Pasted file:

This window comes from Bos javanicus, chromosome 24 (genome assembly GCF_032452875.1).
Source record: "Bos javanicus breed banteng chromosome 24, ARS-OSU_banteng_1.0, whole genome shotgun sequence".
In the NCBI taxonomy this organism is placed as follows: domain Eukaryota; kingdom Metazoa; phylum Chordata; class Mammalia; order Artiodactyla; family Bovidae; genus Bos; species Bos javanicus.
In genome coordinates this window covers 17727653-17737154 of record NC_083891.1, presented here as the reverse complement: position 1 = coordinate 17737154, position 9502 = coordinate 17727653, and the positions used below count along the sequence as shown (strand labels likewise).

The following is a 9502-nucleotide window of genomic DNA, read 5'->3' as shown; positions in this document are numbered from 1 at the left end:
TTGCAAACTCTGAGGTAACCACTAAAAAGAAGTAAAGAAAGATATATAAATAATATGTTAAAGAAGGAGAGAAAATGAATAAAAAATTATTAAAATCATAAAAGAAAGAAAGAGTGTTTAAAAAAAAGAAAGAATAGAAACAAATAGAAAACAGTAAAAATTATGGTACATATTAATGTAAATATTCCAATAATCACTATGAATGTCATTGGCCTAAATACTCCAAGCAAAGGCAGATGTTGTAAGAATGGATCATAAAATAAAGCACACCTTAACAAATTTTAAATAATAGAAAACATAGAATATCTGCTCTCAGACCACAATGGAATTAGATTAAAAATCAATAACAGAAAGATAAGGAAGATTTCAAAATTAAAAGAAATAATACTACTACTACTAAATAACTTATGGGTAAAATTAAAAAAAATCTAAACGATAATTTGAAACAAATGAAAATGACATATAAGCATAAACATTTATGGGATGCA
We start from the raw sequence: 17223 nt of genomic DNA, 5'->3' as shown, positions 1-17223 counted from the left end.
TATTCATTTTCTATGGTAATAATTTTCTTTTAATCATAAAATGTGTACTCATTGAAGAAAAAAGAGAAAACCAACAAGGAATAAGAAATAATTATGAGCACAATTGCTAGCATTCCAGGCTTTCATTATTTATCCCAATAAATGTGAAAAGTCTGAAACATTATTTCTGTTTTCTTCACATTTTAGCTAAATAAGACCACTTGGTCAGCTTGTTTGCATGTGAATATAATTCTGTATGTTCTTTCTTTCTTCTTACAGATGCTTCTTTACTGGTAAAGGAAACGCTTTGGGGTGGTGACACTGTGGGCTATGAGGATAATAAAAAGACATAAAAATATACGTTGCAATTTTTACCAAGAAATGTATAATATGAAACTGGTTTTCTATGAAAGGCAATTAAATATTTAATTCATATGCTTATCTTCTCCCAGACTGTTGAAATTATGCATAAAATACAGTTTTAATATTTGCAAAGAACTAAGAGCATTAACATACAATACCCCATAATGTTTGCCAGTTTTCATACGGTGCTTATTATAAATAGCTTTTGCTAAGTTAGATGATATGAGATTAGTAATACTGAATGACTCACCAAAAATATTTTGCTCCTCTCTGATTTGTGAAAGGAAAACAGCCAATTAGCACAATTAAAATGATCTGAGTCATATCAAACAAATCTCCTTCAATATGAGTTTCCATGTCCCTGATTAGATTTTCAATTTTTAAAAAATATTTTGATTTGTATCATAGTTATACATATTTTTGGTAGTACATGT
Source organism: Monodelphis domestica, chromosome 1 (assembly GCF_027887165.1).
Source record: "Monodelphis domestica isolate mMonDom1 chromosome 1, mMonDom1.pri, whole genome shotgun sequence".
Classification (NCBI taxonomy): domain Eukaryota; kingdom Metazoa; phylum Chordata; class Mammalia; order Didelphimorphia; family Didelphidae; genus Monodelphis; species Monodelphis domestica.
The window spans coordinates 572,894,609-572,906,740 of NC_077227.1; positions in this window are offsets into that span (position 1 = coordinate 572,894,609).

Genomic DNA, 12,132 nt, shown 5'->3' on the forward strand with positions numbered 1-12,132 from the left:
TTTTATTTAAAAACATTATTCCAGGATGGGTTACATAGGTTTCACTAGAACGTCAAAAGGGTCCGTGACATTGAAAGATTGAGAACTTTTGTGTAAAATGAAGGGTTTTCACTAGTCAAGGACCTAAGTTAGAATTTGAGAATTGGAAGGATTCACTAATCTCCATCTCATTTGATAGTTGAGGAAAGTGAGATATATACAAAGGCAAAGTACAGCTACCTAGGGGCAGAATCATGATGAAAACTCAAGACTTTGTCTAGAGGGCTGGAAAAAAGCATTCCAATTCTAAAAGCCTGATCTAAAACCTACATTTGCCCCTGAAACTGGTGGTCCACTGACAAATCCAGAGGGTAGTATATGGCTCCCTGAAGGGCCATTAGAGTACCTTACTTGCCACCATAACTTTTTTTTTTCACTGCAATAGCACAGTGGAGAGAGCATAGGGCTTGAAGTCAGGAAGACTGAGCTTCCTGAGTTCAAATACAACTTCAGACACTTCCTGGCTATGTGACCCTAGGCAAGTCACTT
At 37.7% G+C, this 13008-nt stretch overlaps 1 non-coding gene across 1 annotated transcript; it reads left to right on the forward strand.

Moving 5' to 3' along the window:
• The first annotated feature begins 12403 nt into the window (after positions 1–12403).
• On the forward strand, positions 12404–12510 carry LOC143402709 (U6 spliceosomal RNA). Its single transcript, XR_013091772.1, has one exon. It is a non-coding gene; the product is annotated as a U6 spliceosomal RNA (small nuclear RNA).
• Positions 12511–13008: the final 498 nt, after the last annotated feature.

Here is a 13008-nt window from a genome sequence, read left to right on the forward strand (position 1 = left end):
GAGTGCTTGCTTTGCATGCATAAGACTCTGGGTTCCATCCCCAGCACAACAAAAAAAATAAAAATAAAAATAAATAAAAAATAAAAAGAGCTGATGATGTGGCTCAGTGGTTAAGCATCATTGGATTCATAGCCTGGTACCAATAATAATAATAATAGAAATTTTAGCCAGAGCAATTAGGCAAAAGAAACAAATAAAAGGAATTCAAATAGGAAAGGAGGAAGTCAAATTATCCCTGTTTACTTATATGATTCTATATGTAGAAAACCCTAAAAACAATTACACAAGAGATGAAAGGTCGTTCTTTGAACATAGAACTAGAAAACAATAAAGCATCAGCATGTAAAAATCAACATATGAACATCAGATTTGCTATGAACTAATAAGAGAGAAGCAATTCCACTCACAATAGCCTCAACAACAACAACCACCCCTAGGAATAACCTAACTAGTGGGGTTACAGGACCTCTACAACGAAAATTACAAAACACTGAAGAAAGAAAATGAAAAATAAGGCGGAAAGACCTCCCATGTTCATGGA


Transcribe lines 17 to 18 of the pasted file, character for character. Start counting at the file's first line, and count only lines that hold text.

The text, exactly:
• The first annotated feature begins 12403 nt into the window (after positions 1–12403).
• On the forward strand, positions 12404–12510 carry LOC143402709 (U6 spliceosomal RNA). Its single transcript, XR_013091772.1, has one exon. It is a non-coding gene; the product is annotated as a U6 spliceosomal RNA (small nuclear RNA).